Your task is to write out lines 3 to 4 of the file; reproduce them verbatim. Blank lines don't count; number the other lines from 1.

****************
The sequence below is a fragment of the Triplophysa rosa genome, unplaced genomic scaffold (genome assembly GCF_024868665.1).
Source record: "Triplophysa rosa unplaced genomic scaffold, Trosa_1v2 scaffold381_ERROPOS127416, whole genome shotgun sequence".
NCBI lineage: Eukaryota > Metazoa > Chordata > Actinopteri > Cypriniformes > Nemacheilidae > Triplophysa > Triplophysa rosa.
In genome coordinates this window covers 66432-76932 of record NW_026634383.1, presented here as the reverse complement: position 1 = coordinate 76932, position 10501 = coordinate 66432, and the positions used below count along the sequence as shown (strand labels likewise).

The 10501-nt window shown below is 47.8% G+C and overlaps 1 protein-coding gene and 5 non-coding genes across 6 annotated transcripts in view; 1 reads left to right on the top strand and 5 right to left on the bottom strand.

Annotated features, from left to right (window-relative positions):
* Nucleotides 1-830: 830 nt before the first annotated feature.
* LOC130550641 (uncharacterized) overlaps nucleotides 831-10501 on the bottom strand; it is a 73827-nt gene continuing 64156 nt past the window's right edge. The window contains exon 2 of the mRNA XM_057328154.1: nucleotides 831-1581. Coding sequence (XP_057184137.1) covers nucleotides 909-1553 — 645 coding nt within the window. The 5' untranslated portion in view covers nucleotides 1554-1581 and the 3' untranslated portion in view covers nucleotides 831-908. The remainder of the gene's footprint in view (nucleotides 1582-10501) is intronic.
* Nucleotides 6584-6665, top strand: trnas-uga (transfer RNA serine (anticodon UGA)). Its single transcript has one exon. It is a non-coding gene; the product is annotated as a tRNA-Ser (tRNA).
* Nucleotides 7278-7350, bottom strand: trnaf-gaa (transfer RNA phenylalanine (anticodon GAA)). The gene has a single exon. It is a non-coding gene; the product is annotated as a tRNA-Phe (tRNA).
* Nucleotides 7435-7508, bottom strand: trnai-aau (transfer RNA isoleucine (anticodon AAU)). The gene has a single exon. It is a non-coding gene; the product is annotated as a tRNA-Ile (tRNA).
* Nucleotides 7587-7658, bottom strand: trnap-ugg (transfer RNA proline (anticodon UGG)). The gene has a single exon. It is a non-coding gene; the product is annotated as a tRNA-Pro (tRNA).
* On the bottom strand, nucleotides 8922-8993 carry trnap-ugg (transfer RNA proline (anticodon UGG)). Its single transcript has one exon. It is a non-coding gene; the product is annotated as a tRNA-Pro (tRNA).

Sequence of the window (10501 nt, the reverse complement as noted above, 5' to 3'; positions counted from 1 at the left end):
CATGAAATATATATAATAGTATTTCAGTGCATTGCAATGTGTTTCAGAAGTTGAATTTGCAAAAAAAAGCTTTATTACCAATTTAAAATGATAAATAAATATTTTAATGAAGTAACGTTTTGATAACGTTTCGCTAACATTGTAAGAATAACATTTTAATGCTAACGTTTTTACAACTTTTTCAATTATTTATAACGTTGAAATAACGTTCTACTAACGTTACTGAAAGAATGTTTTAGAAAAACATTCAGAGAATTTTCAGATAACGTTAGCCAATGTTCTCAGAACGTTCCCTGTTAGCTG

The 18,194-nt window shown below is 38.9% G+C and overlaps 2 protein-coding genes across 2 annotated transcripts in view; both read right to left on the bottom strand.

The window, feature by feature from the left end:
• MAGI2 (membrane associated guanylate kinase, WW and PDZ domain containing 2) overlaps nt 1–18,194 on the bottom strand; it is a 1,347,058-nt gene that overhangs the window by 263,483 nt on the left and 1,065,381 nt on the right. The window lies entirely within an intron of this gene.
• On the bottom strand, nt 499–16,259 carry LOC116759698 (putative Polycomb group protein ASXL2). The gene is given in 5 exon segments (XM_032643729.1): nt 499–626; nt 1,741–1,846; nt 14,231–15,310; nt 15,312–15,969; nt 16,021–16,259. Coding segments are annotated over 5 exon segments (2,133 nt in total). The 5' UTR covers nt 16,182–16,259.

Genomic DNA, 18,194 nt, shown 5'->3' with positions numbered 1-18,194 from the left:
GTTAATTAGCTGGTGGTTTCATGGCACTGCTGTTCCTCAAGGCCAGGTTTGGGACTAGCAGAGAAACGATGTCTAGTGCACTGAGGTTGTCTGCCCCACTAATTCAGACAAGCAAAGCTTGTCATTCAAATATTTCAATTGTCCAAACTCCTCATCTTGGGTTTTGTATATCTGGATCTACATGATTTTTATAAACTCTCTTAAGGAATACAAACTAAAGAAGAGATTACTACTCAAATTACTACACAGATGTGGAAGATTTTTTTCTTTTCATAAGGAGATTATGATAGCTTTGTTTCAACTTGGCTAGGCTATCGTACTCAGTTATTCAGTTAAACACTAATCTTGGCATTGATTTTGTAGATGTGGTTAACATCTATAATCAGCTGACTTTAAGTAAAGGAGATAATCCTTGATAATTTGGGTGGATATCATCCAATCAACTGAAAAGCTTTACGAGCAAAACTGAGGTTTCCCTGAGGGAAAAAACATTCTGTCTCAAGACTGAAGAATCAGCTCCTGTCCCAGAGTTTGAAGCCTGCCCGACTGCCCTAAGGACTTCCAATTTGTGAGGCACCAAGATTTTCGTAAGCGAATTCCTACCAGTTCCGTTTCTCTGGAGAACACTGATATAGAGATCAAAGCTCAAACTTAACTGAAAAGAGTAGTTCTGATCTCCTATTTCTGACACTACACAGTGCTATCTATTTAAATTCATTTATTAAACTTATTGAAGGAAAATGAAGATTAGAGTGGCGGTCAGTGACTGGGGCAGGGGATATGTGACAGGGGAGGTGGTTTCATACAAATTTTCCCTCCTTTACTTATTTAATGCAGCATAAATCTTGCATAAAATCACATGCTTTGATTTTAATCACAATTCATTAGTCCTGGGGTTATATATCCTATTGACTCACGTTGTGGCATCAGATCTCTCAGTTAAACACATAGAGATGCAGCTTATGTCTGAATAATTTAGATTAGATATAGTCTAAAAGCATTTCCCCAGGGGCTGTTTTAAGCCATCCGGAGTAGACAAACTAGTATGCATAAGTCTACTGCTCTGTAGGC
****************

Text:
NCBI lineage: Eukaryota > Metazoa > Chordata > Actinopteri > Cypriniformes > Nemacheilidae > Triplophysa > Triplophysa rosa.
In genome coordinates this window covers 66432-76932 of record NW_026634383.1, presented here as the reverse complement: position 1 = coordinate 76932, position 10501 = coordinate 66432, and the positions used below count along the sequence as shown (strand labels likewise).